The uneasy cohabitation of science and theology in neoclassical economics is an indication of its ideological character
If the lion had consciousness, his rage at the antelope he wants to eat would be ideology: Theodor Adorno; Negative Dialectics.
Extract: Neoclassical economics — most notably in the model of general equilibrium — gives an exhaustive quantitative representation of the market order. It nonetheless leaves intact the primary claim that the market is beyond human knowledge or agency: for all its precision, the model shows that not we, but the market, knows best. We must recognize the oddness of this. No one makes such a claim for the family or the state, for example, or any other field of human endeavor. Nor is it the kind of claim made by science. Scientists will always acknowledge that there are things that they do not know, but not that the central element of their particular study is in principle unknowable. There is, of course, a place where just such claims are made and that is in the realm of theology (and this is why it made sense to invoke the theological in regard to Smith).
The economic order is supposed to function entirely through immanent laws, usually treated as in some way natural (as is suggested by the assertion of Shapiro and Varian); and neoclassical economics claims the status of value-free positive science. But the demand is immediately put in question by the character of the result of the process as the best possible. For this strongly suggests some agency outside of the order itself, and the continued appeal to the image of the invisible hand – both by economists and by lay defenders of the market order – reinforces the suggestion. The continued assertion of the primary claim, with its theological aura, is thus explained. Neoclassical economics secretly retains the role of the providential that was only barely veiled in the Wealth of Nations. The providential (or theological) element cannot be admitted explicitly, but it must remain: science, it seems, is not quite enough. Belief—and belief in a mystery – is needed also.
The uneasy cohabitation of science and theology in neoclassical economics is an indication of its ideological character…
Abstract: The paper re-evaluates Schmitt’s (Political theology: four chapters on the concept of sovereignty, trans. George Schwab. Chicago University Press, Chicago, 2005 : 36, 48, 65) claim that although all “significant concepts of the modern theory of the state are secularized theological concepts”; the theological was replaced in the nineteenth century by “exclusively scientific thinking”; leading in the twentieth, to “the onslaught against the political,” in which it “vanishes into the economic or technical-organizational”. Some modern political concepts, especially sovereignty, have theological origins; and economics claims to be pure positive science. Nonetheless, the political is necessarily worldly, whereas economics is theological in its origins and remains so. The political is worldly in accepting the principle of plurality as “the law of the earth,” taking worldly freedom as its aim (Arendt 1968 : 146–50, Arendt in The life of the mind. Harcourt Brace and Company, New York, 1978 : 19).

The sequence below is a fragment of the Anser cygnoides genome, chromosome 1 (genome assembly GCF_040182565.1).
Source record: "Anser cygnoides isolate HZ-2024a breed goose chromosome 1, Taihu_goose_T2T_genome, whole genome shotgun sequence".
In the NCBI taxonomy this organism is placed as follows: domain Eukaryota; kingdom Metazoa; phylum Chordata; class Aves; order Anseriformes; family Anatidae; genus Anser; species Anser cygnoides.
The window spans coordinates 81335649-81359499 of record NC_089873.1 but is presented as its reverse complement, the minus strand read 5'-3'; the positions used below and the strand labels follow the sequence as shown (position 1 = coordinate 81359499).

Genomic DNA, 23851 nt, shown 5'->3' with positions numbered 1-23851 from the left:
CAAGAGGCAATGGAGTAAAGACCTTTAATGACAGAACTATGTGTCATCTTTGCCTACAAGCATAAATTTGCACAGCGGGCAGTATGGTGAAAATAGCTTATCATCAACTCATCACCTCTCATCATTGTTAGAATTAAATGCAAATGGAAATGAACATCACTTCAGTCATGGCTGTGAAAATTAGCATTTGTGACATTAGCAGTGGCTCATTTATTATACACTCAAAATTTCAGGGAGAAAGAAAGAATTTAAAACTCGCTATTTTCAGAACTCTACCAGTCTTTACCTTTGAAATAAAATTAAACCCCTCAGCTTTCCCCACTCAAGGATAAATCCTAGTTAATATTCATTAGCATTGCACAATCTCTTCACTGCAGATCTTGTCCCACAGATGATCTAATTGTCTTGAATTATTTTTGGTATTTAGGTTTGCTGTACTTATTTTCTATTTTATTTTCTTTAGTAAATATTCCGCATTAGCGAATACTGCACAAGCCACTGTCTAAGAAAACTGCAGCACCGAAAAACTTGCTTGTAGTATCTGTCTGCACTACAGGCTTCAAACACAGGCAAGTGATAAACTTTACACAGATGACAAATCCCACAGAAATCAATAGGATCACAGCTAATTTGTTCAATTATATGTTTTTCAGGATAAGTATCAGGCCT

Economics is theological first, because, like the one god, it is essentially singular and postulates an order beyond human knowledge and agency. Three stages of economic theology are sketched: the primitive theology of Adam Smith; the pseudo-theology of neoclassical economics; and the true theology of Marx’s account of capitalist accumulation. The paper uses Eliade’s (The myth of the eternal return or, cosmos and history, trans. Willard R. Trask, Bollingen Series XLVI. Princeton University Press, Princeton, 1965 ) account of the “archaic ontology” of pre-modern societies in which order is beyond human knowledge and agency; realizes itself through the eternal recurrence of archetypal agents and acts; and abolishes history. It also uses Agamben’s (The kingdom and the glory: for a theological genealogy of economy and government, trans. Lorenzo Chiesa. Stanford University Press, Stanford, 2011 ) description of the development of the word oikonomia. It argues that the line of modern political thought based on sovereignty and regarded as central by Schmitt, is a politics that has been colonized by economics, and must be a form of domination. Liberation from economic theology can only come from a revival of a true politics that aims at freedom. It is true that such a politics has never yet succeeded in separating itself from domination (Pierre Clastres in Society against the state, trans. New York, 1977; 1989 ); but that is the subject of another discussion.
Robert Urquhart; Accumulation as eternal recurrence: theology of the bad infinity; International Review of Economics, 2016, v 63;#1
Walter Benjamin: Capitalism as Religion (1921)
Clara Mattei: How Economists Invented Austerity / Anwar Shaikh: What Happens When Economics Doesn’t Reflect the Real World?
A Summary of Marx’s Critique of Capital
‘It was a set-up, we were fooled’: the coal mine that ate an Indian village
Sam Kriss: ‘Neoliberalism’ isn’t a left-wing insult but a monstrous political system of inequality